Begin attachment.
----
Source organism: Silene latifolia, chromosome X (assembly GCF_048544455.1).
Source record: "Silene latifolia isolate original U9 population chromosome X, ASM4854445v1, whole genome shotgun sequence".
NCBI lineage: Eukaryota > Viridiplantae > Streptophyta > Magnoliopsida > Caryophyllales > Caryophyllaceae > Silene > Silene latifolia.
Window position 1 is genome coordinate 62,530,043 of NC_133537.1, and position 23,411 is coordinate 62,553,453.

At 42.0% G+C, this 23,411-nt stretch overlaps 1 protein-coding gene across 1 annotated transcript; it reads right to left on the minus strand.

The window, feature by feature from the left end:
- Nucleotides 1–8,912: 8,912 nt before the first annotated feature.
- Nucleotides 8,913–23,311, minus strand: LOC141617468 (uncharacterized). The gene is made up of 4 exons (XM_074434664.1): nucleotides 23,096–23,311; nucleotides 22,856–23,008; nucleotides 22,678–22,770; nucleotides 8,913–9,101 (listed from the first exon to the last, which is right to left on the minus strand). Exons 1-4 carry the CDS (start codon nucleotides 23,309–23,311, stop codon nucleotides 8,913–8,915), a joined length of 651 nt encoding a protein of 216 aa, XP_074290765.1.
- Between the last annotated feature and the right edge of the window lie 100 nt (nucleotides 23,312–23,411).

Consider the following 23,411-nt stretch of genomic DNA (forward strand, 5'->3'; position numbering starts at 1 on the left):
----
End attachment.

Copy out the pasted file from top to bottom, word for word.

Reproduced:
Source organism: Silene latifolia, chromosome X (assembly GCF_048544455.1).
Source record: "Silene latifolia isolate original U9 population chromosome X, ASM4854445v1, whole genome shotgun sequence".
NCBI lineage: Eukaryota > Viridiplantae > Streptophyta > Magnoliopsida > Caryophyllales > Caryophyllaceae > Silene > Silene latifolia.
Window position 1 is genome coordinate 62,530,043 of NC_133537.1, and position 23,411 is coordinate 62,553,453.

At 42.0% G+C, this 23,411-nt stretch overlaps 1 protein-coding gene across 1 annotated transcript; it reads right to left on the minus strand.

The window, feature by feature from the left end:
- Nucleotides 1–8,912: 8,912 nt before the first annotated feature.
- Nucleotides 8,913–23,311, minus strand: LOC141617468 (uncharacterized). The gene is made up of 4 exons (XM_074434664.1): nucleotides 23,096–23,311; nucleotides 22,856–23,008; nucleotides 22,678–22,770; nucleotides 8,913–9,101 (listed from the first exon to the last, which is right to left on the minus strand). Exons 1-4 carry the CDS (start codon nucleotides 23,309–23,311, stop codon nucleotides 8,913–8,915), a joined length of 651 nt encoding a protein of 216 aa, XP_074290765.1.
- Between the last annotated feature and the right edge of the window lie 100 nt (nucleotides 23,312–23,411).

Consider the following 23,411-nt stretch of genomic DNA (forward strand, 5'->3'; position numbering starts at 1 on the left):